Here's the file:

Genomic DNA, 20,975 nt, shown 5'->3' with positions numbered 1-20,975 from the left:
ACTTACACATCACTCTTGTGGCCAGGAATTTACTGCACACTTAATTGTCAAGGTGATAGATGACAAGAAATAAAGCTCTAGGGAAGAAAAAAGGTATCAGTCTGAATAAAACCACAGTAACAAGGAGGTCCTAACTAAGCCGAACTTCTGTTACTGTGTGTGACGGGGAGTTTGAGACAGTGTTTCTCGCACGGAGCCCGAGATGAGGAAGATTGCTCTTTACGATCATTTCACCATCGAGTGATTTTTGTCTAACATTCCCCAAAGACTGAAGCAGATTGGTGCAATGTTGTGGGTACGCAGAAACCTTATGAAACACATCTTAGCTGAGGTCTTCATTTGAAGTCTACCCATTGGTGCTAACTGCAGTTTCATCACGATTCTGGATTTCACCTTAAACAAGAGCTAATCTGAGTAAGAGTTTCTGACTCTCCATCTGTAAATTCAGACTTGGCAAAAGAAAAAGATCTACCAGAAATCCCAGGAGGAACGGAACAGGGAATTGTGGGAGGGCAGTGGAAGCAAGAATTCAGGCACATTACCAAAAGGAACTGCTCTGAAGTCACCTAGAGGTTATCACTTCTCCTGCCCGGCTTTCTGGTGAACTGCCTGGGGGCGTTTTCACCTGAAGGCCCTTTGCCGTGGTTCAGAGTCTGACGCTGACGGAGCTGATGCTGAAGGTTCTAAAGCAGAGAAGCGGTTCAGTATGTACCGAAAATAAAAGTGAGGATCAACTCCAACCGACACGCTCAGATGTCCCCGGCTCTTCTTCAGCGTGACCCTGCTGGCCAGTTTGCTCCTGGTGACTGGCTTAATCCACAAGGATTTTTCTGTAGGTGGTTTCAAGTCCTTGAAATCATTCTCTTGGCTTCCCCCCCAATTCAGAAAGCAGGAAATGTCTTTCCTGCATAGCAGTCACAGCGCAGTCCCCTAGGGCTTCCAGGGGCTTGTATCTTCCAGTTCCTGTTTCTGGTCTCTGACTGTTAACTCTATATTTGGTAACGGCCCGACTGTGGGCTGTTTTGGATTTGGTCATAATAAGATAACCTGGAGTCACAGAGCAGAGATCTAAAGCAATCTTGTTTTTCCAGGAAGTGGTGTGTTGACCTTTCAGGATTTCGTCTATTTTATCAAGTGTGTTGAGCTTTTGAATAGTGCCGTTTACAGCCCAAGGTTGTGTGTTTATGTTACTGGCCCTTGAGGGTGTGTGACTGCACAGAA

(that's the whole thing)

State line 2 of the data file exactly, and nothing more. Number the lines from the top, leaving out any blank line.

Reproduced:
ACTTACACATCACTCTTGTGGCCAGGAATTTACTGCACACTTAATTGTCAAGGTGATAGATGACAAGAAATAAAGCTCTAGGGAAGAAAAAAGGTATCAGTCTGAATAAAACCACAGTAACAAGGAGGTCCTAACTAAGCCGAACTTCTGTTACTGTGTGTGACGGGGAGTTTGAGACAGTGTTTCTCGCACGGAGCCCGAGATGAGGAAGATTGCTCTTTACGATCATTTCACCATCGAGTGATTTTTGTCTAACATTCCCCAAAGACTGAAGCAGATTGGTGCAATGTTGTGGGTACGCAGAAACCTTATGAAACACATCTTAGCTGAGGTCTTCATTTGAAGTCTACCCATTGGTGCTAACTGCAGTTTCATCACGATTCTGGATTTCACCTTAAACAAGAGCTAATCTGAGTAAGAGTTTCTGACTCTCCATCTGTAAATTCAGACTTGGCAAAAGAAAAAGATCTACCAGAAATCCCAGGAGGAACGGAACAGGGAATTGTGGGAGGGCAGTGGAAGCAAGAATTCAGGCACATTACCAAAAGGAACTGCTCTGAAGTCACCTAGAGGTTATCACTTCTCCTGCCCGGCTTTCTGGTGAACTGCCTGGGGGCGTTTTCACCTGAAGGCCCTTTGCCGTGGTTCAGAGTCTGACGCTGACGGAGCTGATGCTGAAGGTTCTAAAGCAGAGAAGCGGTTCAGTATGTACCGAAAATAAAAGTGAGGATCAACTCCAACCGACACGCTCAGATGTCCCCGGCTCTTCTTCAGCGTGACCCTGCTGGCCAGTTTGCTCCTGGTGACTGGCTTAATCCACAAGGATTTTTCTGTAGGTGGTTTCAAGTCCTTGAAATCATTCTCTTGGCTTCCCCCCCAATTCAGAAAGCAGGAAATGTCTTTCCTGCATAGCAGTCACAGCGCAGTCCCCTAGGGCTTCCAGGGGCTTGTATCTTCCAGTTCCTGTTTCTGGTCTCTGACTGTTAACTCTATATTTGGTAACGGCCCGACTGTGGGCTGTTTTGGATTTGGTCATAATAAGATAACCTGGAGTCACAGAGCAGAGATCTAAAGCAATCTTGTTTTTCCAGGAAGTGGTGTGTTGACCTTTCAGGATTTCGTCTATTTTATCAAGTGTGTTGAGCTTTTGAATAGTGCCGTTTACAGCCCAAGGTTGTGTGTTTATGTTACTGGCCCTTGAGGGTGTGTGACTGCACAGAA